Contingently Challenged?

The way a company treats their contingent workers may become increasingly important as they attempt to attract that highly experienced talent.

Contingently Challenged?
It has been estimated that one-third to two-fifths of the U.S. workforce are currently in contract, part-time, or in non-standard jobs. Question MarkThe ranks of these contingent workers are expected to grow as companies seek ways to reduce costs and make adjustments to changes more nimbly. The way a company treats their contingent workers may become increasingly important as they attempt to attract that highly experienced talent.
 
Companies might be tempted to treat contingent workers as a “second-class citizens” or interchangeable cogs, giving little thought to the kind of work experience the worker is obtaining working there not realizing this could potentially be a very costly mistake. Some companies also fear that including contingent workers in team-building events, parties and other perks might be construed as crossing the line into a legal employment relationship. As the need for contingent workers grows, companies need to keep in mind the best of contingent workers will have lots of choices regarding where they might work. It makes sense to consider what might make your company an attractive place for non-traditional workers. Brian Kropp, analyst with the research firm the Corporate Executive Board admonishes “organizations need to rethink their approach to contingent workers; if you treat them as ‘hired help,’ then they will behave as ‘hired help.'”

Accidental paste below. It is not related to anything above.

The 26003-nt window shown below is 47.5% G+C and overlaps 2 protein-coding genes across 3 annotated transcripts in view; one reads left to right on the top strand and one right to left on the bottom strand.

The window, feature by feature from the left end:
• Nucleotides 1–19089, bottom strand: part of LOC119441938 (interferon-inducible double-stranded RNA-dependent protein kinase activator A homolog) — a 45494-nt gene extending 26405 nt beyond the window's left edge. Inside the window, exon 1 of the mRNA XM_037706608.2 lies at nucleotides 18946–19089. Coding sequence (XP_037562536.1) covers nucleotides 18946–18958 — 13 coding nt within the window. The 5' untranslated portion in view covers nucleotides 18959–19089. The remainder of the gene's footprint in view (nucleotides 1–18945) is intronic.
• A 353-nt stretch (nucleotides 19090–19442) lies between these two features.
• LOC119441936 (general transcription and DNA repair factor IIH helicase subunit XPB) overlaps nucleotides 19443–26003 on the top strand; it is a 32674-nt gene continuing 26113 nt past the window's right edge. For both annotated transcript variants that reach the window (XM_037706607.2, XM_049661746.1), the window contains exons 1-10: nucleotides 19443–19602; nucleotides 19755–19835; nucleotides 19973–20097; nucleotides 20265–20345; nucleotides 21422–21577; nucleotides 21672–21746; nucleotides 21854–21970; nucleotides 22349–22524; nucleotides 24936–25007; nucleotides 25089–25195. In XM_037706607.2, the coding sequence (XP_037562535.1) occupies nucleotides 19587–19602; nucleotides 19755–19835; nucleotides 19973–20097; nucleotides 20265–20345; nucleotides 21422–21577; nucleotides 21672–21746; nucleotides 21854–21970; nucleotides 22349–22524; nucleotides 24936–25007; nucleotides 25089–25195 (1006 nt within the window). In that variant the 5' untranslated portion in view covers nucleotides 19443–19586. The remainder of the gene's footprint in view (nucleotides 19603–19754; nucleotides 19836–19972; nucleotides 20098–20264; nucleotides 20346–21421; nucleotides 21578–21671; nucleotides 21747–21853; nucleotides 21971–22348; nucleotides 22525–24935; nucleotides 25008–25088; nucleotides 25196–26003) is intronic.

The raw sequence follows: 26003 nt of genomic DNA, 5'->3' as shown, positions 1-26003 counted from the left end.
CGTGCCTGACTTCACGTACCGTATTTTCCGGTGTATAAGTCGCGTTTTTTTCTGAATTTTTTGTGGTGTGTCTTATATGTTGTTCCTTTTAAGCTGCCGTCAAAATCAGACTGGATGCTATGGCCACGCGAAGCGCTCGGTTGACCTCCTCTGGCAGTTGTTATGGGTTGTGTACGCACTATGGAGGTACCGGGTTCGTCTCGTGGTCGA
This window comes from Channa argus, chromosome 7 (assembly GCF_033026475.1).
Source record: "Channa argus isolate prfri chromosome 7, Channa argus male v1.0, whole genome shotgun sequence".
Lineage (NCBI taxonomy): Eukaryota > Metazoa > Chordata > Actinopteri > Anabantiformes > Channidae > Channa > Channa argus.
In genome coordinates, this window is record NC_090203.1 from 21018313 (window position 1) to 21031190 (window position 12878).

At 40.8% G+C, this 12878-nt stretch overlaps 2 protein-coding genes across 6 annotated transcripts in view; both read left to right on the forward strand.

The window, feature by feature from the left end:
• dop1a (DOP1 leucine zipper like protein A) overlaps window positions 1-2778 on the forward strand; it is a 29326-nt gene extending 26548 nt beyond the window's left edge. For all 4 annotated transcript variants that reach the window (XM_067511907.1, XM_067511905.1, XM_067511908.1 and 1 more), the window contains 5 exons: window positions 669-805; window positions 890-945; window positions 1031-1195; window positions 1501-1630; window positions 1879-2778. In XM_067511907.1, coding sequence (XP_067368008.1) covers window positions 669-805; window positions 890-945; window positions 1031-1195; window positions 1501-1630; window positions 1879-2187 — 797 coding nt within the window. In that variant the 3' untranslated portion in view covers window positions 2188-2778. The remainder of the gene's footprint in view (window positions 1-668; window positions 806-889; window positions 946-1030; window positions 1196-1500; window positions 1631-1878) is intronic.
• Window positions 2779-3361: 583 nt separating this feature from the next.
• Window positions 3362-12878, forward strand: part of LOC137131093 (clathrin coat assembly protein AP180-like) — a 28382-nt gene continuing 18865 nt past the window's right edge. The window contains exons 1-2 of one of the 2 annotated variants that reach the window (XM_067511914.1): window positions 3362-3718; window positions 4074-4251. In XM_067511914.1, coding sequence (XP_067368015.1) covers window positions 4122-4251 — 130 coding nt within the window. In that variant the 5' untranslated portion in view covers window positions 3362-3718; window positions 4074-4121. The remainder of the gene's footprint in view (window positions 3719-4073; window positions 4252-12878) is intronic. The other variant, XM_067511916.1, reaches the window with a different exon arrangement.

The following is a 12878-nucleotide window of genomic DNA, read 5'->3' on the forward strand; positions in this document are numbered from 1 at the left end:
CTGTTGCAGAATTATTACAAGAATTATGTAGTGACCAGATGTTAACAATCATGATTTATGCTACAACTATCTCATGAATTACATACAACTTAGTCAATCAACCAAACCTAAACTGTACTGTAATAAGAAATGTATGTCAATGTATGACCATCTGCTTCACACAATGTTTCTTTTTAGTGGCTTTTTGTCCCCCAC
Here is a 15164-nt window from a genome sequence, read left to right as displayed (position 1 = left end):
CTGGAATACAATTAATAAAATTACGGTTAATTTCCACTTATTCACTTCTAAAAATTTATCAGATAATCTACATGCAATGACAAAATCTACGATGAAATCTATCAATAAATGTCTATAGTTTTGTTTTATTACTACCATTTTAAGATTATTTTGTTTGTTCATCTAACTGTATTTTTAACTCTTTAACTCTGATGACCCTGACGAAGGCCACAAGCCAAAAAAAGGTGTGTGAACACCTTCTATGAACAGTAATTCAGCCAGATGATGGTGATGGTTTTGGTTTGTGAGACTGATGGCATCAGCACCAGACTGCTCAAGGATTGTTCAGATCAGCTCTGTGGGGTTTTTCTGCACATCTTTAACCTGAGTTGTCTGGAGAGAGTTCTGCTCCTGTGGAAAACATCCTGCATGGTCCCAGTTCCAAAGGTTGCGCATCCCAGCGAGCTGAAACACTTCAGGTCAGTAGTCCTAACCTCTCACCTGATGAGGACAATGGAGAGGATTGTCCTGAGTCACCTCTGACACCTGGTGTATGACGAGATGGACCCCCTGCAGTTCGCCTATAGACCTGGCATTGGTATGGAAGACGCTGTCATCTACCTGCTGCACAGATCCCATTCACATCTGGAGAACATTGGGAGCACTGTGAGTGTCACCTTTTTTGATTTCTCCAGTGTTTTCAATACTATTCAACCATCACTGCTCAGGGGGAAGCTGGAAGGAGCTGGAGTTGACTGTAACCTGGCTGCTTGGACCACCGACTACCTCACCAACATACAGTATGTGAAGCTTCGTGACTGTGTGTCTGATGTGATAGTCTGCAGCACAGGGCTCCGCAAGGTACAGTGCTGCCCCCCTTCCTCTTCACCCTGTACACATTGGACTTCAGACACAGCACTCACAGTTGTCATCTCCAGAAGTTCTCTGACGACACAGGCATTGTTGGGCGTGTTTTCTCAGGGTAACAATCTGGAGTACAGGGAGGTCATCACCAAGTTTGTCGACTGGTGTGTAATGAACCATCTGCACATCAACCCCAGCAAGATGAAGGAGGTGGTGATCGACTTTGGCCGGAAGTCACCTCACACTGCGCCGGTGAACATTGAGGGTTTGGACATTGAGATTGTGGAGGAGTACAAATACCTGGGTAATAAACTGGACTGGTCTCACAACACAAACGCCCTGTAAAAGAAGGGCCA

Here are some differentiators that will make your company an attractive place to work — for both employees and non-traditional workers:

  • Respect both employed and temporary / contingent staff for what they bring to the table, after all you hired them.
  • Make sure all new workers understand their assignment; provide training as necessary to ensure success.
  • Help your staff understand how their assignment fits into the bigger picture; no one enjoys working in a vacuum.
  • Seek to understand what their talents and interests are so that you can fully capitalize on the value they could bring to the organization. The better the fit, the more robust the job performance.
  • Recognize a job well done. Everyone appreciates well-deserved kudos.
  • Include all participants in celebrations of milestone and in other office get-togethers.

To learn more about how other Life Science companies have partnered with us to overcome hurdles and capacity issues, and tapped into our skilled professional talent pool, contact me at 612.703.4236 or email me at: pnorbom@talencio.com. Talencio, LLC has been the preferred provider of vetted, accomplished professionals to the Life Sciences community for more than seven years.

 

Source:

A Great Place to Work for Contingents. Ed Frauenheim for Workforce, March 23. 2015.

Contingent Workers: Why Companies Must Make Them Feel Valued. Ed Frauenheim for Workforce, August 3, 2012

Older Workers Transform the Modern Workplace. USA Today, February 25, 2013.

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